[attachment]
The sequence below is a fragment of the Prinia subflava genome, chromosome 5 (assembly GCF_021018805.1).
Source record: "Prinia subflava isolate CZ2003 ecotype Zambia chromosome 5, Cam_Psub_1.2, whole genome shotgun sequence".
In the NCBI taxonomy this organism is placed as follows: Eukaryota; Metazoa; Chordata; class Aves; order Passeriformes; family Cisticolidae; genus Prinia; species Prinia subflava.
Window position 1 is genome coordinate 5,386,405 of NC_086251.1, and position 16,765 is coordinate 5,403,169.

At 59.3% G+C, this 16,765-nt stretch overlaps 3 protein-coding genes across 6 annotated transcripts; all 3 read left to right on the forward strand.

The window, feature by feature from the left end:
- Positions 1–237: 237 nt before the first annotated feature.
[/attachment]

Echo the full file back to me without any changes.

The sequence below is a fragment of the Prinia subflava genome, chromosome 5 (assembly GCF_021018805.1).
Source record: "Prinia subflava isolate CZ2003 ecotype Zambia chromosome 5, Cam_Psub_1.2, whole genome shotgun sequence".
In the NCBI taxonomy this organism is placed as follows: Eukaryota; Metazoa; Chordata; class Aves; order Passeriformes; family Cisticolidae; genus Prinia; species Prinia subflava.
Window position 1 is genome coordinate 5,386,405 of NC_086251.1, and position 16,765 is coordinate 5,403,169.

At 59.3% G+C, this 16,765-nt stretch overlaps 3 protein-coding genes across 6 annotated transcripts; all 3 read left to right on the forward strand.

The window, feature by feature from the left end:
- Positions 1–237: 237 nt before the first annotated feature.